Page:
The breathables in lighter rain or just say sunny but waves and water splashing on you, windy etc, at least the sweat vapor will evaporate to the outside of the gear for the most part. Not always, but generally speaking. Then usually it will repel water from the outside in, BUT if you sit in a puddle, or it is raining really hard, lots of water from waves spray etc getting on you, the material will leak outside to inside, or if the seams are not properlly sealed etc.

It is one of those you need to figure out how bad it is going to be, what conditions etc. I find at work, I can usually dress for the temp, and the little dampness I get from sweat is easier to deal with than rain soaking into me. Plus when you work in dirt like I do, dirt etc can get into the breathable fabric and cause it not to work, so it leaks, does not breath etc. For active sports I usually do not have issues with breathables, unless skiing I sit on a chairlift with slushy snow on the seat, the boat has standing water on the seats etc, then my butt will get wet really quick, hence why in these conditions, I like rubber bottoms, and a brethable top. Other time with light wetness, not sitting in water etc, the breathable bottoms work fine. This is where I have more issues than not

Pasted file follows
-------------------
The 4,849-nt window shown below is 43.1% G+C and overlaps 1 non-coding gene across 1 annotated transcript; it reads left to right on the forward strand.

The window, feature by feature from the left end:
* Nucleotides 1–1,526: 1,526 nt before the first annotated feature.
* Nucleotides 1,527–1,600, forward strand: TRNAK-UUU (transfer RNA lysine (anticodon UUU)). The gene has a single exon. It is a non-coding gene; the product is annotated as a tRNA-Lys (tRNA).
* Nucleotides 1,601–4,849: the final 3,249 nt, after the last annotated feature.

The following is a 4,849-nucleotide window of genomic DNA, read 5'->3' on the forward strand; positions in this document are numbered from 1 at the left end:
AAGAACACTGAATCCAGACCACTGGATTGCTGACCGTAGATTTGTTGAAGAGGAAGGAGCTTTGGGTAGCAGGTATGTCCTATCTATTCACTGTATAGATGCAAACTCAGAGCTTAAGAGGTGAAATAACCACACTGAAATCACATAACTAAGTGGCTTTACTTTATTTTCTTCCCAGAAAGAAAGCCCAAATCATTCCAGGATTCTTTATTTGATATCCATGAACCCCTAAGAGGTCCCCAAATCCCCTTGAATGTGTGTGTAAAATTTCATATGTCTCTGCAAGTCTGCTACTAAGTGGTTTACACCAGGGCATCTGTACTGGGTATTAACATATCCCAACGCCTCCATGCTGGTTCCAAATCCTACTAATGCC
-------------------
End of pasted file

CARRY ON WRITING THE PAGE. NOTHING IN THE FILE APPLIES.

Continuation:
marty
01-30-2009 07:08 PM
genieskip Breathable stuff will leak sooner or later. Rubberized stuff will get you wet with perspiration from the inside. Nothing's perfect - you choose your poison. The wettest I've ever been offshore has been with GoreTex FWG that was more like a sieve than any real protection - admittedly a long time ago but I've been skittish about the material ever since. If you really want to stay dry wear something waterproof (rubberized) and some fleece to absorb moisture. On my boat I carry an expensive breathable FWG for when it's mildly wet and some Nova Scotia fisherman's rubber gear for when it's really wet.
01-30-2009 06:56 PM
wchevron a 30 yr. lobsterman i know uses grundens exclusively. it gets hot in the summer though. not very breathable.